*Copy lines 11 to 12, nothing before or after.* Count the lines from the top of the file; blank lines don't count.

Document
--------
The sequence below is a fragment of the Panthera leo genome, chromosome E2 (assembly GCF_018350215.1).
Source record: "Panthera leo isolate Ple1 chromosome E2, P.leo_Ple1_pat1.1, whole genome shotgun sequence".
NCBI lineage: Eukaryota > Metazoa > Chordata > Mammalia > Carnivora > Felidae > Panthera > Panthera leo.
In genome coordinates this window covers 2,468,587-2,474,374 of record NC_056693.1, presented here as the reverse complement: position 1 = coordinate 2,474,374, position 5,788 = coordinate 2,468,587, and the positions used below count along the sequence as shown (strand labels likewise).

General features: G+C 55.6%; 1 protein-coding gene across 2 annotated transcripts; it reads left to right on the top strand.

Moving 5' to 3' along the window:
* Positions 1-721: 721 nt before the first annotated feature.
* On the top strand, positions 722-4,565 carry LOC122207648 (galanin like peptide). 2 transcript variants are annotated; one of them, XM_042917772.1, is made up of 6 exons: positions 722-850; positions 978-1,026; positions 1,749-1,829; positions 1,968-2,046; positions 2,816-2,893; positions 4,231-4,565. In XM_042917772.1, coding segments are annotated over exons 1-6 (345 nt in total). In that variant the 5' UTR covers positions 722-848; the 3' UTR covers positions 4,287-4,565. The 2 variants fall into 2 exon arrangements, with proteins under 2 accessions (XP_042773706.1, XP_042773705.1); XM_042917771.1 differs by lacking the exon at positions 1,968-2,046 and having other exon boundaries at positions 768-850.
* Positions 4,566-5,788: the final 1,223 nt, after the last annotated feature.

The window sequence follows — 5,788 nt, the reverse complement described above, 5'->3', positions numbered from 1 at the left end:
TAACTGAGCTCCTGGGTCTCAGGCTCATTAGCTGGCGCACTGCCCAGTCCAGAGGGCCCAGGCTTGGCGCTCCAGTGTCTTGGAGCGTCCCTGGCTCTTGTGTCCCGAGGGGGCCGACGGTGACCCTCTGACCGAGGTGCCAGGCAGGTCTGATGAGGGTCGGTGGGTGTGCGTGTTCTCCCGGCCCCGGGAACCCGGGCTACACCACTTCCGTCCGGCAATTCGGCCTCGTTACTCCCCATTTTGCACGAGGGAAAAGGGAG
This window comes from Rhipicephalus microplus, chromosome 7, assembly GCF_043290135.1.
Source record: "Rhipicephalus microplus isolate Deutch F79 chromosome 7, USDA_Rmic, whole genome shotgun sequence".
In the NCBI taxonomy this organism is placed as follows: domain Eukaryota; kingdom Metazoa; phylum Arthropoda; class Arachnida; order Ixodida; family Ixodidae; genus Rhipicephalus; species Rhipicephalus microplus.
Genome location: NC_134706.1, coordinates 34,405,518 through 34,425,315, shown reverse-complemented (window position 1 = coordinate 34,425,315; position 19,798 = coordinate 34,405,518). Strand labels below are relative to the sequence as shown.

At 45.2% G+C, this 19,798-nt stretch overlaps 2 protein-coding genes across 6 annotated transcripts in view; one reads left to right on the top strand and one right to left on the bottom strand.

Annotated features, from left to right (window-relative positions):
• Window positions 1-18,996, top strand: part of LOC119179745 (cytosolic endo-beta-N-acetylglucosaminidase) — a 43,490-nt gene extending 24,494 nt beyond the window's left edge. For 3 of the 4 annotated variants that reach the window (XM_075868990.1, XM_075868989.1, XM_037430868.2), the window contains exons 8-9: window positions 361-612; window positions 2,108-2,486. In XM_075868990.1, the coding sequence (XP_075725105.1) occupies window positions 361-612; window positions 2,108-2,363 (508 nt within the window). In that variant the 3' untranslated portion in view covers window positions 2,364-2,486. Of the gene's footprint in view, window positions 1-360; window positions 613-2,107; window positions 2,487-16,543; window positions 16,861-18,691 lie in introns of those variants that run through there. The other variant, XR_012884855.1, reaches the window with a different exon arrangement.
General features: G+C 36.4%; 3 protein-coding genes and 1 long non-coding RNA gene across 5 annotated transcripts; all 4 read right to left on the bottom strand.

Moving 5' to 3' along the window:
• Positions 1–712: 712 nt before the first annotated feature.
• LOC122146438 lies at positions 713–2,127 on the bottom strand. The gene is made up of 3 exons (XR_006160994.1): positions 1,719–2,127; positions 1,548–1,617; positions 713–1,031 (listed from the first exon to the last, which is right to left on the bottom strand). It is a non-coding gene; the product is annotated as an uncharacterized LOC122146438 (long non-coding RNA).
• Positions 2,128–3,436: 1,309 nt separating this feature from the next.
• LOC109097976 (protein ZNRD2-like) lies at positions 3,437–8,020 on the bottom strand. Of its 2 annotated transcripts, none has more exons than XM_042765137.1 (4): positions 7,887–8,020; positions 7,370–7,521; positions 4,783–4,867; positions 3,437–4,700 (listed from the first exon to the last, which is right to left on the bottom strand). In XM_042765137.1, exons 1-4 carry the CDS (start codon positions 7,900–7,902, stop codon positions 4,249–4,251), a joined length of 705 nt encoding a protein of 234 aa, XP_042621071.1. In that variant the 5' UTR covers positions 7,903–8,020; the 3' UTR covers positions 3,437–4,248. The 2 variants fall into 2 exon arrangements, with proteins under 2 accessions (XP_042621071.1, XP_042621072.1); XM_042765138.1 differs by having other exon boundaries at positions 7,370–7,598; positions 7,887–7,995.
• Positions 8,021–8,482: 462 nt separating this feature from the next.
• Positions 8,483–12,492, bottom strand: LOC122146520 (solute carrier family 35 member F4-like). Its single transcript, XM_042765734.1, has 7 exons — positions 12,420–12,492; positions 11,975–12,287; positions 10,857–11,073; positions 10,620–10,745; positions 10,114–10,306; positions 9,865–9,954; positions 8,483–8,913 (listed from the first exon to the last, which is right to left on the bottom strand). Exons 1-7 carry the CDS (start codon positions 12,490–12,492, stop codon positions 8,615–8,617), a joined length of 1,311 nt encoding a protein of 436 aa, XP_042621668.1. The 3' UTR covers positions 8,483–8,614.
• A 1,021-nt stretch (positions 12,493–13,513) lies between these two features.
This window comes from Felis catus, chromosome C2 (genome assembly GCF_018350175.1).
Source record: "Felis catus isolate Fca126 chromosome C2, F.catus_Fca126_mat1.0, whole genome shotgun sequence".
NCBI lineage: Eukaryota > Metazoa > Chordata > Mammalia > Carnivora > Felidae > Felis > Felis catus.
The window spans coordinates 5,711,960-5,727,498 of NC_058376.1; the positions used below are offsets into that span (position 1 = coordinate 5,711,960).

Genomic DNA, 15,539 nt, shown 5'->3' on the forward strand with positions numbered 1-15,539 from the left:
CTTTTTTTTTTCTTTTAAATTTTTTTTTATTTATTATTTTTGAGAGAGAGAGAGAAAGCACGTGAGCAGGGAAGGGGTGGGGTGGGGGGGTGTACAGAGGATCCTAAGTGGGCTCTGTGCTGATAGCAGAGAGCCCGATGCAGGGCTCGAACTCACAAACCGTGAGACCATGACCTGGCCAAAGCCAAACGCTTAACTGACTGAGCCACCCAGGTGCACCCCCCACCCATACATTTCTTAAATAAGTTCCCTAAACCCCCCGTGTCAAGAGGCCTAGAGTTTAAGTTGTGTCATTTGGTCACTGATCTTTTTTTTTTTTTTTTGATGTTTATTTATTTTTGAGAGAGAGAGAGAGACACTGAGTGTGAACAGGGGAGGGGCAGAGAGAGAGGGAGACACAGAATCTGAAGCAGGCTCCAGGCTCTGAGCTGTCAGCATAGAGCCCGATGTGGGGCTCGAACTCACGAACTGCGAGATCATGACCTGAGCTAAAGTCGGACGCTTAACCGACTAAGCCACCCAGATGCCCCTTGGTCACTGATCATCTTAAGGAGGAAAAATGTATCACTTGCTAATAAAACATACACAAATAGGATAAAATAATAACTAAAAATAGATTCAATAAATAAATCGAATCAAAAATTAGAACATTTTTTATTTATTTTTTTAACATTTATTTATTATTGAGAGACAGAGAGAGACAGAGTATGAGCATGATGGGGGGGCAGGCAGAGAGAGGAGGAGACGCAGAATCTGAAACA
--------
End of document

TAACTGAGCTCCTGGGTCTCAGGCTCATTAGCTGGCGCACTGCCCAGTCCAGAGGGCCCAGGCTTGGCGCTCCAGTGTCTTGGAGCGTCCCTGGCTCTTGTGTCCCGAGGGGGCCGACGGTGACCCTCTGACCGAGGTGCCAGGCAGGTCTGATGAGGGTCGGTGGGTGTGCGTGTTCTCCCGGCCCCGGGAACCCGGGCTACACCACTTCCGTCCGGCAATTCGGCCTCGTTACTCCCCATTTTGCACGAGGGAAAAGGGAG
This window comes from Rhipicephalus microplus, chromosome 7, assembly GCF_043290135.1.